Anybody who thinks Tennova deserves a $16 million tax break for selling St. Mary’s to the city for $1 as a place to relocate police and fire departments should talk to my online friend Omar the Nigerian prince. He seems nice.
Just like the Tennova guys who peddled snake oil in North Knoxville about their intentions for going on seven years before abruptly announcing that they were closing down St. Mary’s. Dec. 28 was like a death in the family, and Dec. 31 was literally death for the young man who was dumped on the doorstep of the shuttered emergency room with a fatal gunshot wound. St. Mary’s closing is having a ripple effect on other area hospitals.
We’ve taken the fate of the old hospital personally around here. And why shouldn’t we? Besides being a major anchor of our neighborhood and employer to our friends and neighbors, St. Mary’s is where many of us were born. So were most of our children. We went there when we needed stitches or broke our arms, got the flu or needed our appendix taken out. The jam-packed emergency room sometimes looked eerily like the Star Wars cantina, and the in-patient psychiatry unit was the only such treatment center in town.
While the city’s plan to take over the medical complex recently abandoned by Tennova has been gratefully received for its admirable components – like the newly conceived plan to partner with Knox Heritage to preserve the historic, beautiful original building and the overall prospect of preventing the hospital’s carcass from turning into a haven for vagrants – the notion of rewarding the bad behavior of the for-profit hospital owners is repugnant to many of us.
City Council member Lauren Rider, who lives a few blocks south of St. Mary’s, has picked up on the mixed feelings being generated by the deal that was formally introduced to the public at a City Council workshop Thursday night.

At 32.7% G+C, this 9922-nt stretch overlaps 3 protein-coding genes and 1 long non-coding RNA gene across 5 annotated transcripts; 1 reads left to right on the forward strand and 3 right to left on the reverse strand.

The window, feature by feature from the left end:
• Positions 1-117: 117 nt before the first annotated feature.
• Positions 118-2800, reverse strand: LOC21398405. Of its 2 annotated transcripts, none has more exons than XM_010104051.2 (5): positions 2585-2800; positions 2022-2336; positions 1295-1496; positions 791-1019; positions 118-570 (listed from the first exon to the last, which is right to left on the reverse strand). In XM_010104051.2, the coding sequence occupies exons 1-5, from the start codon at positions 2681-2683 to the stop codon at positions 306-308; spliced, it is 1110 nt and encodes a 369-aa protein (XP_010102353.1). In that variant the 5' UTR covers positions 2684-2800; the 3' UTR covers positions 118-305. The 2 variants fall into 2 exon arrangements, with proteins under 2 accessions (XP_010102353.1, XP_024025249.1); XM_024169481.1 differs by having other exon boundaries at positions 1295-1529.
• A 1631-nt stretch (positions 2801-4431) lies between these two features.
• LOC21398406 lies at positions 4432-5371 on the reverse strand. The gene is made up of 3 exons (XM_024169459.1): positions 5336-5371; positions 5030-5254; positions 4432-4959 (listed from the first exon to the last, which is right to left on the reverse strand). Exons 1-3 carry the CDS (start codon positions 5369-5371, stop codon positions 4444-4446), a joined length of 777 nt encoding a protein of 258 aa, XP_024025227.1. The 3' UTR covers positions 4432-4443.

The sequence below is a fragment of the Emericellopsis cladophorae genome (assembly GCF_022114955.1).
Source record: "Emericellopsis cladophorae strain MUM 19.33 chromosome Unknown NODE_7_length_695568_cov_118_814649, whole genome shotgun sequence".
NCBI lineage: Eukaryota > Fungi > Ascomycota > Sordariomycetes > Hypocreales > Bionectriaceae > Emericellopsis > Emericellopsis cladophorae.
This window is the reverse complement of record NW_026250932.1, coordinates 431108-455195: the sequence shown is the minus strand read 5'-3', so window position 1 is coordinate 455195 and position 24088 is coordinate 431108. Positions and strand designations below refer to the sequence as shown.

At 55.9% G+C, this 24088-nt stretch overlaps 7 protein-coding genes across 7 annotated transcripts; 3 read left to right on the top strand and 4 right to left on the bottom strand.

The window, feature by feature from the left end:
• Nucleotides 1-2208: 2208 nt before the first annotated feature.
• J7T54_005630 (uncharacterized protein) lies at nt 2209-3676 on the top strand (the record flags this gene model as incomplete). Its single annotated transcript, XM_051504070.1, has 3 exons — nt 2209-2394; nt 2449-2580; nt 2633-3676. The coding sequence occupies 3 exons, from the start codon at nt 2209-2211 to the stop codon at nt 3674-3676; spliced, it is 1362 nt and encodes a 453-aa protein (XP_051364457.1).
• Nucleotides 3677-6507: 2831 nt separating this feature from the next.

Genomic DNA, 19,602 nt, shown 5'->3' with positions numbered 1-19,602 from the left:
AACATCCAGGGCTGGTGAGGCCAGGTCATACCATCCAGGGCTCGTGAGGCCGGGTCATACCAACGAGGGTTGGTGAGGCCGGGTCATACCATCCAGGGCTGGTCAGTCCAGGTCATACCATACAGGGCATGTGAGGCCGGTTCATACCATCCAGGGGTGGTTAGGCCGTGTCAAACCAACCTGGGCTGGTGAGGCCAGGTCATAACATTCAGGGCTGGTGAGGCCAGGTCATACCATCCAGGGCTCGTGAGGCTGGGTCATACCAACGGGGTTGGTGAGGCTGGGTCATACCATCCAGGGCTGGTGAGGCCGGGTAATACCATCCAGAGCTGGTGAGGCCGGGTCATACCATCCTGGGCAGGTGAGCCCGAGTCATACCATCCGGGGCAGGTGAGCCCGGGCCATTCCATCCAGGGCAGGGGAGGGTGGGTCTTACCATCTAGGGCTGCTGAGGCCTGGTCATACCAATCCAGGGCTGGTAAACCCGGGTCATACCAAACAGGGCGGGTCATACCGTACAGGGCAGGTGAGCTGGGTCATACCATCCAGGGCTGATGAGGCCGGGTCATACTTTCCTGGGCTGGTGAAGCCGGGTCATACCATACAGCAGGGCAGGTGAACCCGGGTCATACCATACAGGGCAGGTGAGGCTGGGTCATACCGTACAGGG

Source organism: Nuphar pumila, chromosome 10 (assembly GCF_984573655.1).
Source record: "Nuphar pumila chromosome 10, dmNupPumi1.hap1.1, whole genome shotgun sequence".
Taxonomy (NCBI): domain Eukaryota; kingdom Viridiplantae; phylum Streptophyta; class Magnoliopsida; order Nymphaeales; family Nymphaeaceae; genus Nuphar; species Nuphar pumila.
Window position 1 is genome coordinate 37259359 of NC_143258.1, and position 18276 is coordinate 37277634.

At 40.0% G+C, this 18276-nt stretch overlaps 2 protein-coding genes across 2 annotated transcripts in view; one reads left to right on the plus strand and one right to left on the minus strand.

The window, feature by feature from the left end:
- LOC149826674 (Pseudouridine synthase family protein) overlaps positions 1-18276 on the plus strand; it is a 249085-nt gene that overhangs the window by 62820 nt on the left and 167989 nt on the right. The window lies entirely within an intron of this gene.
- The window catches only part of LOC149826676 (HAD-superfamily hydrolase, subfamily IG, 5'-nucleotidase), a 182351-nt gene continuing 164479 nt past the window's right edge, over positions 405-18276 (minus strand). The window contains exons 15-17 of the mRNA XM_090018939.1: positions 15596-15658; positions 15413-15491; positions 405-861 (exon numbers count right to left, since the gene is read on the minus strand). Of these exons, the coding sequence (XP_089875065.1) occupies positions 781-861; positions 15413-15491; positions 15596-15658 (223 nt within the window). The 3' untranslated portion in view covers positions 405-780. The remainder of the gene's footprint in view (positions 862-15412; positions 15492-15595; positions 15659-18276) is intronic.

“It’s hard for the community to be heart-warmed by a tax break for a company that everybody feels has abandoned them,” she said.
The land “giveaway” proposal sounded eerily familiar (maybe identical) to one proffered to the city and county jointly and rejected by both early in Tim Burchett’s second term as county mayor.
Although city policy guru Bill Lyons, at Thursday night’s City Council workshop, presented the proposed $16 million tax break to be applied to a future medical facility on Middlebrook Pike as an encouragement to incentivize Tennova to “invest” in the city, it also sounded pretty much like the proposed PILOT (Payment In Lieu of Taxes) deal in the previous offer, which was a way to help Tennova pay off a group of doctors who had invested in the hospital years ago. The $16 million REIT (Real Estate Investment Trust) payment will sweeten the deal for Tennova.
Additionally, some of those involved in the failed city/county deal, which pretty much died aborning, are skeptical of the city’s ability to bring the project in on budget and according to plan (will the fire department really get moved in?).
Others just wonder what the heck’s a Tennova and how a beloved community hospital run by the Sisters of Mercy got taken over by some New York hedge fund. Evidently, getting out from under an estimated $400,000 annual property tax burden isn’t enough for this bunch of vulture capitalists.